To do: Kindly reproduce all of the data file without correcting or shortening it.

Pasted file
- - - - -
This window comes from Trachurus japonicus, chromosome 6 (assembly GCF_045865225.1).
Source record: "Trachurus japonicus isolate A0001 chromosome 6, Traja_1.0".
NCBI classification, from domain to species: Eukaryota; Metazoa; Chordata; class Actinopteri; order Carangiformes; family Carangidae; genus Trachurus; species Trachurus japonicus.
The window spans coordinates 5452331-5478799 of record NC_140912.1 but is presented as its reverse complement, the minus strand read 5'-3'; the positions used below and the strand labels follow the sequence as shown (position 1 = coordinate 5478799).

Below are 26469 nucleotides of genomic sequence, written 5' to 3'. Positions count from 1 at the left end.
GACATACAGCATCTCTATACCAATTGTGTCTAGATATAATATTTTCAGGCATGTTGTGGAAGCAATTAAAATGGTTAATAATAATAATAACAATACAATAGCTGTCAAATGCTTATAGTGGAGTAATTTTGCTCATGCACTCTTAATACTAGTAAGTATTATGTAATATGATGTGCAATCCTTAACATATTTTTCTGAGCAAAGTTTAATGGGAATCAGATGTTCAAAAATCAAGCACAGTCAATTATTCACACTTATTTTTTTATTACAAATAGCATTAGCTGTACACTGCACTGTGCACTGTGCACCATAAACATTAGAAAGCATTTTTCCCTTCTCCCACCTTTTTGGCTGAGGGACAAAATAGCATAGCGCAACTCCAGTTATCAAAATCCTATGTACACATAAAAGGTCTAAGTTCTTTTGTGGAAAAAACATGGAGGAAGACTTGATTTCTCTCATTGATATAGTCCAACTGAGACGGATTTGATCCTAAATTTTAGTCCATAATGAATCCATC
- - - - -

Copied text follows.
This window comes from Trachurus japonicus, chromosome 6 (assembly GCF_045865225.1).
Source record: "Trachurus japonicus isolate A0001 chromosome 6, Traja_1.0".
NCBI classification, from domain to species: Eukaryota; Metazoa; Chordata; class Actinopteri; order Carangiformes; family Carangidae; genus Trachurus; species Trachurus japonicus.
The window spans coordinates 5452331-5478799 of record NC_140912.1 but is presented as its reverse complement, the minus strand read 5'-3'; the positions used below and the strand labels follow the sequence as shown (position 1 = coordinate 5478799).

Below are 26469 nucleotides of genomic sequence, written 5' to 3'. Positions count from 1 at the left end.
GACATACAGCATCTCTATACCAATTGTGTCTAGATATAATATTTTCAGGCATGTTGTGGAAGCAATTAAAATGGTTAATAATAATAATAACAATACAATAGCTGTCAAATGCTTATAGTGGAGTAATTTTGCTCATGCACTCTTAATACTAGTAAGTATTATGTAATATGATGTGCAATCCTTAACATATTTTTCTGAGCAAAGTTTAATGGGAATCAGATGTTCAAAAATCAAGCACAGTCAATTATTCACACTTATTTTTTTATTACAAATAGCATTAGCTGTACACTGCACTGTGCACTGTGCACCATAAACATTAGAAAGCATTTTTCCCTTCTCCCACCTTTTTGGCTGAGGGACAAAATAGCATAGCGCAACTCCAGTTATCAAAATCCTATGTACACATAAAAGGTCTAAGTTCTTTTGTGGAAAAAACATGGAGGAAGACTTGATTTCTCTCATTGATATAGTCCAACTGAGACGGATTTGATCCTAAATTTTAGTCCATAATGAATCCATC